When discussion strays from the board’s imperative, rein it back in. Is the operational matter with which Joe is so concerned being handled within the parameters of the appropriate policy/policies? Yes, no? This keeps the conversation at a high level—and it keeps the board’s fingers out of staff’s responsibility.
Reiterate that questions are not only an important method of monitoring, but also welcome. Questions should always point towards the board’s purpose, not away from it. Are the questions related to:
No? Let’s take that discussion outside the boardroom.
A good guiding, and grounding, question is, “What are the major risks our organization faces?” Ask this at least annually and follow up with, “Are we satisfied that these risks are being mitigated appropriately?” Again, if the talk turns to the details, turn it back to the policies.
Boards do have a responsibility to direct, and it is important for the senior staff person to honour that while engaging them in directional decisions. So rather than “We recommend X, Y, and Z” you might say, “Will we allocate capital spending to expand the restaurant or replace the bunker sand? Which of the three member due plans will help us achieve and balance our long-term goals?”
This does involve the board in that high level activity that is their mandate, and it also guides the conversation so they remain within the expected parameters (noses firmly in!).
Here is another area in which boards are oftentimes neglected: relationship-building. Yet, it is imperative that the boardroom have the same level of trust, transparency, vulnerability, and teamwork that you have worked so hard to instill elsewhere in your organization.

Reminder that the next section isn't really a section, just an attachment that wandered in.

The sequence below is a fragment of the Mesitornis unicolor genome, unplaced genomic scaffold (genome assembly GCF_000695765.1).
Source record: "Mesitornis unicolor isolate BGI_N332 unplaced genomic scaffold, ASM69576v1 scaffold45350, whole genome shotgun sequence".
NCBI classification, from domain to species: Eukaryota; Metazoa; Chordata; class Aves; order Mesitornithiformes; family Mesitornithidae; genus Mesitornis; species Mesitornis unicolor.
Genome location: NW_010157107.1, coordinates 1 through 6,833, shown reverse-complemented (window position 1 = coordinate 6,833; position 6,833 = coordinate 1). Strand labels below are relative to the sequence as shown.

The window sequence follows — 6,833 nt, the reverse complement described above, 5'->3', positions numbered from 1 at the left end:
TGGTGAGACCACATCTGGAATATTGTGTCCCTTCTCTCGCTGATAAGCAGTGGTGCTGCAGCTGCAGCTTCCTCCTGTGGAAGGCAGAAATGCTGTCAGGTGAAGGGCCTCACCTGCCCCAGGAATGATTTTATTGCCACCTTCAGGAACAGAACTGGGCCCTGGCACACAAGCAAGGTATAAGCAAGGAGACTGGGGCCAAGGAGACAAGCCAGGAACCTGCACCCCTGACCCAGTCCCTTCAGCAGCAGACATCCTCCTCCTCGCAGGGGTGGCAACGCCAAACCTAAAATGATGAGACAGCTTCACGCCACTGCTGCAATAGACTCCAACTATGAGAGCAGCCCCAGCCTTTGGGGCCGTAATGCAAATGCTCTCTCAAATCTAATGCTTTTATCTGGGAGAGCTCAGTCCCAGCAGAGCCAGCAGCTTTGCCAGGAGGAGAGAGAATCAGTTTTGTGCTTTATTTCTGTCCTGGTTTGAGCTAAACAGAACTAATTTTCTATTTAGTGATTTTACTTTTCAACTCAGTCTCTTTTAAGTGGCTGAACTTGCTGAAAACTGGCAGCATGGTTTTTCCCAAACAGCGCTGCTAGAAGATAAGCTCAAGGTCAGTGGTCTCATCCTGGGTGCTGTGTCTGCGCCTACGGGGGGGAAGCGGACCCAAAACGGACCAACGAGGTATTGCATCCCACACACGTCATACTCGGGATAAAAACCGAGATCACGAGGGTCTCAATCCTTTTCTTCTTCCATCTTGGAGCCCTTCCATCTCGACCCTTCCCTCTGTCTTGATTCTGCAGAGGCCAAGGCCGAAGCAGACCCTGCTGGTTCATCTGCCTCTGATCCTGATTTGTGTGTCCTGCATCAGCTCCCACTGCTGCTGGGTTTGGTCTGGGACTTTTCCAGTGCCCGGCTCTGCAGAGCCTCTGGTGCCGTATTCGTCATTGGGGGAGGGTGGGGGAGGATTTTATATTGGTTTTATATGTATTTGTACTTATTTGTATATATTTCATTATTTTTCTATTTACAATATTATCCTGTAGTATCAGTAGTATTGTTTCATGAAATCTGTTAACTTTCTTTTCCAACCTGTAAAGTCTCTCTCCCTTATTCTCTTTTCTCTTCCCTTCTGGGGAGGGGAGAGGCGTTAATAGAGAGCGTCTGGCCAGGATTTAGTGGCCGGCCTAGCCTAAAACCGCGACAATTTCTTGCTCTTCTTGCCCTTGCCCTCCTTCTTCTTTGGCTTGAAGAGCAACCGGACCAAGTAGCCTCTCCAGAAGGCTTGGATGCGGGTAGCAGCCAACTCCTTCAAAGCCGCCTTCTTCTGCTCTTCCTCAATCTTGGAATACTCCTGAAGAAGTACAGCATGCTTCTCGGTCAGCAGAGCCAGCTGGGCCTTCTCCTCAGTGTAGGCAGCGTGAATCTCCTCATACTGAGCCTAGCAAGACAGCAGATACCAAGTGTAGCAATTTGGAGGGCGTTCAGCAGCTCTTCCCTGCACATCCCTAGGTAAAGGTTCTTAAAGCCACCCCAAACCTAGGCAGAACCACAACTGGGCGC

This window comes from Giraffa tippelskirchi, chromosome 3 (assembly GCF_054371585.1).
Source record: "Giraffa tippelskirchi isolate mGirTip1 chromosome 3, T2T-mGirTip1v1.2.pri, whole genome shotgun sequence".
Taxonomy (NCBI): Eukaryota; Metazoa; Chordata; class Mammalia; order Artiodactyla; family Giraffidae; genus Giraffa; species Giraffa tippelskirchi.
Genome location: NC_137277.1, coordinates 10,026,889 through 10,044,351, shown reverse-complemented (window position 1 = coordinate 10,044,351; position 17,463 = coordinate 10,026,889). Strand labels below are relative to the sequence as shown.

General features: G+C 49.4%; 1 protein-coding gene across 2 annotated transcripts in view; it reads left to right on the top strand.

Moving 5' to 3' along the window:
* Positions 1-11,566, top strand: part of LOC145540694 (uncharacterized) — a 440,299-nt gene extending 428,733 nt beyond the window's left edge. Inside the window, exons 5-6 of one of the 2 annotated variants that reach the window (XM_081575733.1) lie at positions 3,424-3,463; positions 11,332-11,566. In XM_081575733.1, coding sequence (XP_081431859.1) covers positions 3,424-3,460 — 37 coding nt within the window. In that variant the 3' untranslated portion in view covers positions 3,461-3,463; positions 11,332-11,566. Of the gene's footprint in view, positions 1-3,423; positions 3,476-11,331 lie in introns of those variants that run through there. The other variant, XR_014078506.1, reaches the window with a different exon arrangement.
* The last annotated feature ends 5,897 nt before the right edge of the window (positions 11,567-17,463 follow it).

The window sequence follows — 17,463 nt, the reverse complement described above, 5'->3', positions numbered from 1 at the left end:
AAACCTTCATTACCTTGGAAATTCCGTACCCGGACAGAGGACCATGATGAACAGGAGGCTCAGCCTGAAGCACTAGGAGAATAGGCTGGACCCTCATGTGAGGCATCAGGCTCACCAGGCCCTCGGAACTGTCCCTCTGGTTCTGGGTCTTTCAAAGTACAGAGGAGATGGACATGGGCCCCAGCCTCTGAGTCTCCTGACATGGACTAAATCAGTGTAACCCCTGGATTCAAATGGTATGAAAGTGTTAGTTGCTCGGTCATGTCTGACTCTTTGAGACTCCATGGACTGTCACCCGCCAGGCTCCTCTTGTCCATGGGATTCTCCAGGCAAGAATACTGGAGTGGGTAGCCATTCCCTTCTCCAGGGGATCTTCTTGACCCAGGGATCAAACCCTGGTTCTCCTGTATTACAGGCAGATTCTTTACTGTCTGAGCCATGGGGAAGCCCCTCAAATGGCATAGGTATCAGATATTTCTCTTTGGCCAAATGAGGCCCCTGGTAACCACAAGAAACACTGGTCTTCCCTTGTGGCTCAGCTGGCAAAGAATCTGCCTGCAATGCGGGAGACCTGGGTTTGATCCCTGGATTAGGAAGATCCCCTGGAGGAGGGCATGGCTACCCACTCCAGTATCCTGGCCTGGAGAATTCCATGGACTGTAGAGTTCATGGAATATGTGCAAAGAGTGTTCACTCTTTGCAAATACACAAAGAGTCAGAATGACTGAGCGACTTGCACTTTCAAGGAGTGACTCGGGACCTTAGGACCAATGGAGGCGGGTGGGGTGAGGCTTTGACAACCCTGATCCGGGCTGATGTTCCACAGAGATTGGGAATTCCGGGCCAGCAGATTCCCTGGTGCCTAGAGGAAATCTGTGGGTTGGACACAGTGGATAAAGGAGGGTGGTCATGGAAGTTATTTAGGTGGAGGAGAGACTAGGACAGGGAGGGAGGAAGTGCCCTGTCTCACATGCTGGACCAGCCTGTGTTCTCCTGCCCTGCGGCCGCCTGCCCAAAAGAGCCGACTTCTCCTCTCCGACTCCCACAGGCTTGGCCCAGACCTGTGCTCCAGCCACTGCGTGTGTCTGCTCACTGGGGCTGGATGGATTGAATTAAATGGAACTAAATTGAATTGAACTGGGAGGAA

It starts from day one, with orienting and aligning new board members with not only board procedures and responsibilities but also cultural norms and expectations. Everyone needs to be on the same page about the work being done and how it gets done. New members are a great opportunity to notice norms that need changing and reinforce the ones that really matter.
Relationships can support efficiency and cohesion. When Joe joins the board, he might already know several of the people on the team. Now is the time to have conversations with him regarding the difference between being a member and a board member, what they’ve learned as board members, and the expectations. For someone who joins the board without all those relationships, building them is an important first step towards healthy team dynamics.
When noses and fingers are in the right place, board members (and leaders) also need to remember to keep their eyes and minds open. They should be looking for opportunities, welcoming challenges, and imagining a bright future for the organization. They are charged with overseeing and directing policy that steers the company forward into the future. This is a critical role; set them up for the utmost success by onboarding well, keeping the focus true, and developing relationships. Clear expectations will keep everyone’s noses in and their fingers out.